Myanmar crackdown toll put at 31

UN special rapporteur says military regime had 'underestimated the reality'.

    Pinheiro's report will be presented to the UN Human Rights Council next week [EPA] 

    "The use of lethal force by law enforcement officials from September 26-29 in Myanmar was inconsistent with the fundamental principles reflected in the basic international norms deriving from international customary law," the UN special rapporteur added.
     

    Degrading treatment

      

    Detainees remain subject to cruel, inhuman and degrading treatment and torture with political activists and human rights defenders targeted, Pinheiro said.

      

    More than 600 people have been detained and 74 listed as missing in the wake of the crackdown, Pinheiro said, adding that Myanmar's government had not taken serious steps to respect human rights.

     

    The UN expert visited Myanmar in November, but was unable to meet Aung San Suu Kyi, the jailed pro-democracy leader.

      

    He said he was "reassured by the authorities that this option will remain on the agenda of his follow-up missions."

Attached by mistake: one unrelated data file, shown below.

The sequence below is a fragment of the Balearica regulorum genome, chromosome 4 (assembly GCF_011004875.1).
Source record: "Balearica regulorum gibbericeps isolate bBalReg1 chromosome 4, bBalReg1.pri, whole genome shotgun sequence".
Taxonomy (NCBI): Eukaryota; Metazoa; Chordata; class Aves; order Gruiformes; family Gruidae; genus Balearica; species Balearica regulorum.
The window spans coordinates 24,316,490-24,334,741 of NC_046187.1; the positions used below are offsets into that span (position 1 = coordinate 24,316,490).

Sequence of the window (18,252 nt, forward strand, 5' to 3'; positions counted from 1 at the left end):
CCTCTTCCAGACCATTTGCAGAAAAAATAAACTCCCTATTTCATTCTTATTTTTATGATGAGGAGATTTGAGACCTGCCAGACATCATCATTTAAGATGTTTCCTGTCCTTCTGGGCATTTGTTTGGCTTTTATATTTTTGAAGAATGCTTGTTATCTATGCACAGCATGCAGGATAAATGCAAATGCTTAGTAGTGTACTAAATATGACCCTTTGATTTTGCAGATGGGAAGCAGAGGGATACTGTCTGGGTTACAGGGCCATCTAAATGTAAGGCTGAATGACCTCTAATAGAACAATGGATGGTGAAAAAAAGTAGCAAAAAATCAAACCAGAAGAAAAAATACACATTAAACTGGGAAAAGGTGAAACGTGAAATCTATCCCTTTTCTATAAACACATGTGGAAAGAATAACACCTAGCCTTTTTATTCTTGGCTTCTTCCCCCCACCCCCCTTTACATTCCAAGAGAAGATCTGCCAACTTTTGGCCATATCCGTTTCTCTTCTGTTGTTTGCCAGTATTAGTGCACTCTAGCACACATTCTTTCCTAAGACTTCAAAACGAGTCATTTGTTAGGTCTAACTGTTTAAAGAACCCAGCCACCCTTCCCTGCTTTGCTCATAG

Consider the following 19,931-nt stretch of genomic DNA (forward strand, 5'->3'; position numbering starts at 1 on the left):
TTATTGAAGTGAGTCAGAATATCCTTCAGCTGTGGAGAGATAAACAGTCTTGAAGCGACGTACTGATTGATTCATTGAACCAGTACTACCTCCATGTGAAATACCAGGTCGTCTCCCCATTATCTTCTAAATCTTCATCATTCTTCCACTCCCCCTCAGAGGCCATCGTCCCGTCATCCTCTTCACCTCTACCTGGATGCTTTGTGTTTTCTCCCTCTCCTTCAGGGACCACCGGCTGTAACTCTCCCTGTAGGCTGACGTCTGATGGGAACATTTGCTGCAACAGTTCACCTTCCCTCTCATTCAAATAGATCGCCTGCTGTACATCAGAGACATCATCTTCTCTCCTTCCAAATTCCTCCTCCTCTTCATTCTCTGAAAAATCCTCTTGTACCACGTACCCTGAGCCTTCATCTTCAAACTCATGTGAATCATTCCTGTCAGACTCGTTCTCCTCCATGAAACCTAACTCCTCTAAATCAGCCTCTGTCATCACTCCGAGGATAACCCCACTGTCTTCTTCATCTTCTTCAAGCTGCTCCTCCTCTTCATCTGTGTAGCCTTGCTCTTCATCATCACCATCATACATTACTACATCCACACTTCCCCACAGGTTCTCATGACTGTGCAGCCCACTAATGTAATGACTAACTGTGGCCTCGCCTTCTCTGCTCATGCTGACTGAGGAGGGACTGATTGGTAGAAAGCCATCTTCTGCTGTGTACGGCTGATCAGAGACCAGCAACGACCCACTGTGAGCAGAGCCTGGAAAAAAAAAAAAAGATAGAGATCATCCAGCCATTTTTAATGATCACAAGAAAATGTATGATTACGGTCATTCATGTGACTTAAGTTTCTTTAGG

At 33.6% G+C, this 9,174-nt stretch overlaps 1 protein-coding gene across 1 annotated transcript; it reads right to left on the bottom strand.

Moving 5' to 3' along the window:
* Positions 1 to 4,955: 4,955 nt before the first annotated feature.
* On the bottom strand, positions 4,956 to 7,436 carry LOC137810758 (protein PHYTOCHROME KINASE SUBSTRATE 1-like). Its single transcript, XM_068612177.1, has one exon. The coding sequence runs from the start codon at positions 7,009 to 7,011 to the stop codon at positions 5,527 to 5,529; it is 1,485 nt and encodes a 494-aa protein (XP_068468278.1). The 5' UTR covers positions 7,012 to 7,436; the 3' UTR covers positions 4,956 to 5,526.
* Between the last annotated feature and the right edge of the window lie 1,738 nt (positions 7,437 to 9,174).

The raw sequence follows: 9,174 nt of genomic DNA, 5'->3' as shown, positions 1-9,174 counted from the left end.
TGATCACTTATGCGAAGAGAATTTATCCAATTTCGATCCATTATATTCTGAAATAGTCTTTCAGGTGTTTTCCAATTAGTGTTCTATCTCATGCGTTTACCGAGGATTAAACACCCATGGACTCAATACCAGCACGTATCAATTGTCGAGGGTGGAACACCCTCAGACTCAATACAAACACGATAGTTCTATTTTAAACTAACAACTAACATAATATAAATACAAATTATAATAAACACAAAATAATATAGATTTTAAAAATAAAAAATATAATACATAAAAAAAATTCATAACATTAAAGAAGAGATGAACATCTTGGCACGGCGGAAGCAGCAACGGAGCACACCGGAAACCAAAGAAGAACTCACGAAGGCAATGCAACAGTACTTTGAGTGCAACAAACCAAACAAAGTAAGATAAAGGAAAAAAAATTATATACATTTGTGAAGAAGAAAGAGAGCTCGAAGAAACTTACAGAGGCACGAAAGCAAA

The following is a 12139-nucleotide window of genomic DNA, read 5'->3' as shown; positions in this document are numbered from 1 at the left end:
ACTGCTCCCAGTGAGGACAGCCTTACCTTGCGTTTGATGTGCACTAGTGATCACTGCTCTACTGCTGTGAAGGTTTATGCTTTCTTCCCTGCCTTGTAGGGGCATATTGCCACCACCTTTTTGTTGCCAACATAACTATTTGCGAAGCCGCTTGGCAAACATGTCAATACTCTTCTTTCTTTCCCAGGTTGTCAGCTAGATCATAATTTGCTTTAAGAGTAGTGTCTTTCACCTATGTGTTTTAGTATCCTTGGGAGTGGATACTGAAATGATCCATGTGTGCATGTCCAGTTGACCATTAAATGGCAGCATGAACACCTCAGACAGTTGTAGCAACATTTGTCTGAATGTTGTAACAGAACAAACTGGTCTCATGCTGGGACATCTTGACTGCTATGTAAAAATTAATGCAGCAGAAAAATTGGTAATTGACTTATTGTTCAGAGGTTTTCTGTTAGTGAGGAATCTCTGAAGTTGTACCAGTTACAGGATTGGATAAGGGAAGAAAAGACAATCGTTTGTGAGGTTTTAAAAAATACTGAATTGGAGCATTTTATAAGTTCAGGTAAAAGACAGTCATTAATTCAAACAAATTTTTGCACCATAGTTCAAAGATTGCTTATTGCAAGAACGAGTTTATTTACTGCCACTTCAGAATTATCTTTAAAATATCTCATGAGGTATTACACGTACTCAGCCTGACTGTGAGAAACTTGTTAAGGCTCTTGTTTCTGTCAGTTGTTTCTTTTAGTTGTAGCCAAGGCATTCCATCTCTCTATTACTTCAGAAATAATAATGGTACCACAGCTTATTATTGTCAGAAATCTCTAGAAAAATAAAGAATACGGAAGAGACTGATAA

The crackdown in September was sparked by protests against a steep rise in fuel prices in August, but which rapidly escalated into demonstrations against the military regime which has ruled Myanmar for decades.

    SOURCE: Agencies


    YOU MIGHT ALSO LIKE

    Interactive: Take a tour through divided Jerusalem

    Interactive: Take a tour through divided Jerusalem

    Take a tour through East and West Jerusalem to see the difference in quality of life for Israelis and Palestinians.

    Stories from the sex trade

    Stories from the sex trade

    Dutch sex workers, pimps and johns share their stories.

    Inside the world of India's booming fertility industry

    Inside the world of India's booming fertility industry

    As the stigma associated with being childless persists, some elderly women in India risk it all to become mothers.